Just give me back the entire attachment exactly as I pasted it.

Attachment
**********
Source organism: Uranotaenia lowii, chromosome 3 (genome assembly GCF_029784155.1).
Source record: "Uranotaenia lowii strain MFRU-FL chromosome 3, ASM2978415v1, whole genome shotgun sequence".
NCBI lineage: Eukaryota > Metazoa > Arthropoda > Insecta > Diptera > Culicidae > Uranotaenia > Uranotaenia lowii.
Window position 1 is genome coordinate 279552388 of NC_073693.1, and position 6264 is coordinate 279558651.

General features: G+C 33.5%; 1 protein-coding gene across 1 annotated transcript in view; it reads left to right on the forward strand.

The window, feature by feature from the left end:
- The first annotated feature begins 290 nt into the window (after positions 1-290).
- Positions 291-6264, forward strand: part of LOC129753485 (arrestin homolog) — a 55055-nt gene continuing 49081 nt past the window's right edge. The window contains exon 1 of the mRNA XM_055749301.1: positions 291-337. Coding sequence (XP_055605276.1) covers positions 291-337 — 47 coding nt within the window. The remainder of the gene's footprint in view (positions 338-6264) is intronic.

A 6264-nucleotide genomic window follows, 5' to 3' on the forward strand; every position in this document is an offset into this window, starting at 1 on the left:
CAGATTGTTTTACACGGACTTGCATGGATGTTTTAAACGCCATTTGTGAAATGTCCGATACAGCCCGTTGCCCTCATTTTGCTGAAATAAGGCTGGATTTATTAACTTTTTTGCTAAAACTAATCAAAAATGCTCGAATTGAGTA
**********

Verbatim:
Source organism: Uranotaenia lowii, chromosome 3 (genome assembly GCF_029784155.1).
Source record: "Uranotaenia lowii strain MFRU-FL chromosome 3, ASM2978415v1, whole genome shotgun sequence".
NCBI lineage: Eukaryota > Metazoa > Arthropoda > Insecta > Diptera > Culicidae > Uranotaenia > Uranotaenia lowii.
Window position 1 is genome coordinate 279552388 of NC_073693.1, and position 6264 is coordinate 279558651.

General features: G+C 33.5%; 1 protein-coding gene across 1 annotated transcript in view; it reads left to right on the forward strand.

The window, feature by feature from the left end:
- The first annotated feature begins 290 nt into the window (after positions 1-290).
- Positions 291-6264, forward strand: part of LOC129753485 (arrestin homolog) — a 55055-nt gene continuing 49081 nt past the window's right edge. The window contains exon 1 of the mRNA XM_055749301.1: positions 291-337. Coding sequence (XP_055605276.1) covers positions 291-337 — 47 coding nt within the window. The remainder of the gene's footprint in view (positions 338-6264) is intronic.

A 6264-nucleotide genomic window follows, 5' to 3' on the forward strand; every position in this document is an offset into this window, starting at 1 on the left:
CAGATTGTTTTACACGGACTTGCATGGATGTTTTAAACGCCATTTGTGAAATGTCCGATACAGCCCGTTGCCCTCATTTTGCTGAAATAAGGCTGGATTTATTAACTTTTTTGCTAAAACTAATCAAAAATGCTCGAATTGAGTA